Top Five: German Films

4 08 2009

A fairly simple one today, here are my top five favourite German films.

1. Good Bye Lenin!

I have been known to be prone to Ostalgie, probably due to the fact that my early life was defined by the East/West struggle in many small ways. Anyway, this is a great feel-good film that shows the struggle of one young man to come to terms with the changing world around him and his desire to hold onto his old life in just a small way to protect his mother. The way that the iconography is replaced with the gaudy commercialism with such rapidity is startling, and is essentially what this film is about.

2. Das Leben der Anderen

The mood of The Lives of Others is the antithesis of the Ostalgie of Good Bye Lenin! Essentially a look at the state’s perverse invasion of personal privacy, and it’s ability to totally destroy lives, it highlights that the system can be thwarted from the inside, but only at great personal risk and cost.

3. M

Made in 1931, Fritz Lang thought of it as his greatest work. It was Lang’s first film with sound, and he used to great effect by using the whistling of “In the Hall of the Mountain King” from “Peer Gynt” as a plot piece. The dark thriller is about the hunt for a child killer by both the police and Berlin’s criminals, and it is simply fantastic. Fritz Lang left Germany in 1934 after one of his films was banned by the Nazis, the star of the film, Peter Lorre fled in different circumstances. Lorre was Jewish and was lucky enough to escape Germany as soon as he could, and he remained an actor, learning English he featured in the Hitchcock’s original version of “The Man who Knew too Much”.

4. Der Untergang

Going from Lang and Lorre’s escape from the new Nazi regime, we move onto the death throes of said regime. The film looks at the final days of Nazi Germany from within, which had never been done in a major film before, principally from the perspective of one of Hitler’s secretaries; Tradl Junge. Alexandra Maria Lara (Junge) and Bruno Ganz (Hitler) are outstanding as the desperation and futility of the situation become apparent. The film has been criticised for portraying certain members of the SS in a positive light, particularly Wilhelm Mohnke and Ernst-Günther Schenck, and whilst this is certainly arguable, it must be remembered that the film at no point asks for sympathy or forgiveness for the Nazi regime, just for you to watch as the leaders of a disgusting regime leave ordinary people to their fate merely so they can survive only a few moments longer.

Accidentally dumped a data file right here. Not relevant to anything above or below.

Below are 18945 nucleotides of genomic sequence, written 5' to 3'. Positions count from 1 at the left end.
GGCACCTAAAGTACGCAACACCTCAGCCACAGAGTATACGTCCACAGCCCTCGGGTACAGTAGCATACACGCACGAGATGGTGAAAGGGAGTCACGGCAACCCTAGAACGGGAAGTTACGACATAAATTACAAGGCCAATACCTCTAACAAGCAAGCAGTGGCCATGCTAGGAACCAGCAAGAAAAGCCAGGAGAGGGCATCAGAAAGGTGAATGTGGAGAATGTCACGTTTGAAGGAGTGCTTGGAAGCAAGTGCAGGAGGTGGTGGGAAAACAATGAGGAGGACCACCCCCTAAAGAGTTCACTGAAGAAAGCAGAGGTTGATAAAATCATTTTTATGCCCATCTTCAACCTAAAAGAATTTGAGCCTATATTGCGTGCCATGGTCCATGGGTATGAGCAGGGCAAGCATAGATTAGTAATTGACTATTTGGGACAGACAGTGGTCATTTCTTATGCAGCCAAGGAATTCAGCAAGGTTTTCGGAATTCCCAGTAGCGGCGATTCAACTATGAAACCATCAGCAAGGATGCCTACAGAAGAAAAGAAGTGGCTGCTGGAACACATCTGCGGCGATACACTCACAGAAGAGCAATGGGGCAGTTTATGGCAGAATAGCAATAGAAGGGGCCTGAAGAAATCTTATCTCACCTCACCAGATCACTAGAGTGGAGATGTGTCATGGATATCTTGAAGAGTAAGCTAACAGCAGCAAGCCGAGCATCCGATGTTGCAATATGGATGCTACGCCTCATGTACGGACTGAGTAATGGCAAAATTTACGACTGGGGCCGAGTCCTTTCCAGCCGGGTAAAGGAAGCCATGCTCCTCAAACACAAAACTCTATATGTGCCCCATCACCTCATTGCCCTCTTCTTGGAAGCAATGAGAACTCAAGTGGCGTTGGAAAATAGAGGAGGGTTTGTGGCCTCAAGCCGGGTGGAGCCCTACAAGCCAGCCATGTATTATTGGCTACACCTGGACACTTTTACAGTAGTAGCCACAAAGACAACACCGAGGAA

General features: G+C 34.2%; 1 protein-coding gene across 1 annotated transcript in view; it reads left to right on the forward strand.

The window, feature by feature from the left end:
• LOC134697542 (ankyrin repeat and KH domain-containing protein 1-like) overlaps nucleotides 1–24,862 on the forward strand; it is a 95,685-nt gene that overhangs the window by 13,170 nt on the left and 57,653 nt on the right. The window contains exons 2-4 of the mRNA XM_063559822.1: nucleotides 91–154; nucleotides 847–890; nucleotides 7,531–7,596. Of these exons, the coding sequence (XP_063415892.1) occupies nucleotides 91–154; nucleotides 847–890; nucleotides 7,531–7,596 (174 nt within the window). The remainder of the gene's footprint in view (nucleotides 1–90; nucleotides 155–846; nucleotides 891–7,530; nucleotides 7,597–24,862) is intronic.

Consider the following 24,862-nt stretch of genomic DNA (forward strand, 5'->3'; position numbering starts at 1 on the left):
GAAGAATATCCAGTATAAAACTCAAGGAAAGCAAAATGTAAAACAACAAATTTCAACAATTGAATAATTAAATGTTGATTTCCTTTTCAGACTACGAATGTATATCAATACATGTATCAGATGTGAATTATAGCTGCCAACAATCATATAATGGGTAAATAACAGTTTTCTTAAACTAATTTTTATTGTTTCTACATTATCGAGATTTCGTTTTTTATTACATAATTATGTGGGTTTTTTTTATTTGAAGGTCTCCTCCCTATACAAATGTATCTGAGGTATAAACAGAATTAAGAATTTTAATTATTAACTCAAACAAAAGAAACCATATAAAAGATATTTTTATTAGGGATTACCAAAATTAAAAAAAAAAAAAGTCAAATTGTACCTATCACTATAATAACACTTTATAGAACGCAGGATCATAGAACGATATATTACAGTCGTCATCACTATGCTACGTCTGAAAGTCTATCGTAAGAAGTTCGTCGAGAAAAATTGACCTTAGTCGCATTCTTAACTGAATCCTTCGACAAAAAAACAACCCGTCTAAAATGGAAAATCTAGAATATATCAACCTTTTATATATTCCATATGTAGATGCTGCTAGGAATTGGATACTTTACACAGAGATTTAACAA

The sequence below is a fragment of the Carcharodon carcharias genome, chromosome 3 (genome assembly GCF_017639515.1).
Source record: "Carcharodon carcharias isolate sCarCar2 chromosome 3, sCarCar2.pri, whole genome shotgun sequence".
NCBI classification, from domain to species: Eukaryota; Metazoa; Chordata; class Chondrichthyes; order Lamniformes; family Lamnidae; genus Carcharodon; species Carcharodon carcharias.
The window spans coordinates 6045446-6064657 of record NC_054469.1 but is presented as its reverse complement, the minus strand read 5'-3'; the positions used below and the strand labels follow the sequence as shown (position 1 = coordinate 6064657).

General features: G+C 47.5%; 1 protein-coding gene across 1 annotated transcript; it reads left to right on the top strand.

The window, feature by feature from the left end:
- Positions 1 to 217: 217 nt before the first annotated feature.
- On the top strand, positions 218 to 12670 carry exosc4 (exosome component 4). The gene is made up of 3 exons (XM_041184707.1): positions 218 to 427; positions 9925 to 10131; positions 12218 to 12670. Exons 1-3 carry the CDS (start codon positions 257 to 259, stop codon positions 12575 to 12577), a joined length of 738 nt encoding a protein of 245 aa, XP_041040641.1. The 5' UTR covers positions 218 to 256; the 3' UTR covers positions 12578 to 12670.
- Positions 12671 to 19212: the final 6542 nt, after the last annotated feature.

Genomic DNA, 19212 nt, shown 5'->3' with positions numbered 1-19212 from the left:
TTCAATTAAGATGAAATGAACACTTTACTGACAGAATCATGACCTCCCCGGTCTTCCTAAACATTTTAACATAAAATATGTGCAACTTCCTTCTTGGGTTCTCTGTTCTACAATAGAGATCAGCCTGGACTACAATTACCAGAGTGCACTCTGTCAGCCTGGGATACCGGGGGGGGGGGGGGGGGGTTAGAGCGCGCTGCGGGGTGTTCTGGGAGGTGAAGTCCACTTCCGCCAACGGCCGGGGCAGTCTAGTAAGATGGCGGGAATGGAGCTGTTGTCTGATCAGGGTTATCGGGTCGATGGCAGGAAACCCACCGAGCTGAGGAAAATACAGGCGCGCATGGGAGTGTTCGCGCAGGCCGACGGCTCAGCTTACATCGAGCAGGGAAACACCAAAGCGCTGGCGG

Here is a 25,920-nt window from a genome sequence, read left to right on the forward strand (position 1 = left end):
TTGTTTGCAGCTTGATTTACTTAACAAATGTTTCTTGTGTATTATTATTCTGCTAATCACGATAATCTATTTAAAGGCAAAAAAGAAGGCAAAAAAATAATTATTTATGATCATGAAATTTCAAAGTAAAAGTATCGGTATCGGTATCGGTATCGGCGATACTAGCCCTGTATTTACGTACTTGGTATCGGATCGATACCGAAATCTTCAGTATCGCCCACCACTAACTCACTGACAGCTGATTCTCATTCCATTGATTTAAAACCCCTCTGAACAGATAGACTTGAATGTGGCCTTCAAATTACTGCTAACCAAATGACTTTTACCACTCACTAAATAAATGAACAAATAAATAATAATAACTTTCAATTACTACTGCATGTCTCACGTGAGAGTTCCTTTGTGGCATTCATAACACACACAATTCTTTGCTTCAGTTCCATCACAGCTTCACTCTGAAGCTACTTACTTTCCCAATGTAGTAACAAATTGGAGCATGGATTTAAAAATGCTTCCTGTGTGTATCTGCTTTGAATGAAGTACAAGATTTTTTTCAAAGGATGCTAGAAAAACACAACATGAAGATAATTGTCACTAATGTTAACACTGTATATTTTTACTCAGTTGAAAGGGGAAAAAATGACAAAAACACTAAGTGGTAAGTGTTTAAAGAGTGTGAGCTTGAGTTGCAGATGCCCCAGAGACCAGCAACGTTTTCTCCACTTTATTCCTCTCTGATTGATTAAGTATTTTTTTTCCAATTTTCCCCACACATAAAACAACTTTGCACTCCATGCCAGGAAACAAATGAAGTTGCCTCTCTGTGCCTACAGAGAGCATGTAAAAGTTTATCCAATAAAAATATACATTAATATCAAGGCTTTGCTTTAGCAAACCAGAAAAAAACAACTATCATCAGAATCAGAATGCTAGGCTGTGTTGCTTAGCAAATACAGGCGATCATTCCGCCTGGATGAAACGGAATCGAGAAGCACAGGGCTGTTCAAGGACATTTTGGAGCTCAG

5. Metropolis

Fritz Lang again, this time it’s his silent leviathan that’s the subject here. The science-fiction film looks at a dystopian future city-state divided between the planners/thinkers who live in the city above, whilst the workers live in the city below (a metaphor for the social crisis between owners and workers in the capitalist society of the Weimar Republic). As the workers plot to overthrow their oppressors, the thinkers aim to get the workers to destroy their unity from within utilising a female robot. Personal grudges amongst the thinkers leads to devastation for all, and ultimately resolution of the schism. The film was hideously expensive due to the hyper-inflation Germany suffered from at the time, the art-deco city is visually stunning, and is well worth a watch.




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